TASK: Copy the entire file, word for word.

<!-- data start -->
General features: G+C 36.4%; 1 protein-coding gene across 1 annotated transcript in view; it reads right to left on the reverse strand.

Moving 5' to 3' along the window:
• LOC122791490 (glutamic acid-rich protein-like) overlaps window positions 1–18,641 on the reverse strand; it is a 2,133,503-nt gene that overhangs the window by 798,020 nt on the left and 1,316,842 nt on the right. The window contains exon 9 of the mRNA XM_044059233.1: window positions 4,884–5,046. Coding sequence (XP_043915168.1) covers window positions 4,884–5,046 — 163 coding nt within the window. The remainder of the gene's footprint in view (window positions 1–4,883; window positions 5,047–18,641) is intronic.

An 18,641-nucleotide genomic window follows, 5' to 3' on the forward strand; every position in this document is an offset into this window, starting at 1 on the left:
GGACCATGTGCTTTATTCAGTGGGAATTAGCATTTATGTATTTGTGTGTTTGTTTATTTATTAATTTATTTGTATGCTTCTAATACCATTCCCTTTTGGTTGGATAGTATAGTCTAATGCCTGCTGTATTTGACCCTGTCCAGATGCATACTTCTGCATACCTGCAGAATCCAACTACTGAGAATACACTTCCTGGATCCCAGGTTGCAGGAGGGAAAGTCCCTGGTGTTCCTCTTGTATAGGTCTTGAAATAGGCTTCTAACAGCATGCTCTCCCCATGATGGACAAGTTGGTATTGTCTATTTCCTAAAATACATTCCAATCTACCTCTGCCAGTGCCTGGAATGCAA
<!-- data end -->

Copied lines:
General features: G+C 36.4%; 1 protein-coding gene across 1 annotated transcript in view; it reads right to left on the reverse strand.

Moving 5' to 3' along the window:
• LOC122791490 (glutamic acid-rich protein-like) overlaps window positions 1–18,641 on the reverse strand; it is a 2,133,503-nt gene that overhangs the window by 798,020 nt on the left and 1,316,842 nt on the right. The window contains exon 9 of the mRNA XM_044059233.1: window positions 4,884–5,046. Coding sequence (XP_043915168.1) covers window positions 4,884–5,046 — 163 coding nt within the window. The remainder of the gene's footprint in view (window positions 1–4,883; window positions 5,047–18,641) is intronic.

An 18,641-nucleotide genomic window follows, 5' to 3' on the forward strand; every position in this document is an offset into this window, starting at 1 on the left:
GGACCATGTGCTTTATTCAGTGGGAATTAGCATTTATGTATTTGTGTGTTTGTTTATTTATTAATTTATTTGTATGCTTCTAATACCATTCCCTTTTGGTTGGATAGTATAGTCTAATGCCTGCTGTATTTGACCCTGTCCAGATGCATACTTCTGCATACCTGCAGAATCCAACTACTGAGAATACACTTCCTGGATCCCAGGTTGCAGGAGGGAAAGTCCCTGGTGTTCCTCTTGTATAGGTCTTGAAATAGGCTTCTAACAGCATGCTCTCCCCATGATGGACAAGTTGGTATTGTCTATTTCCTAAAATACATTCCAATCTACCTCTGCCAGTGCCTGGAATGCAA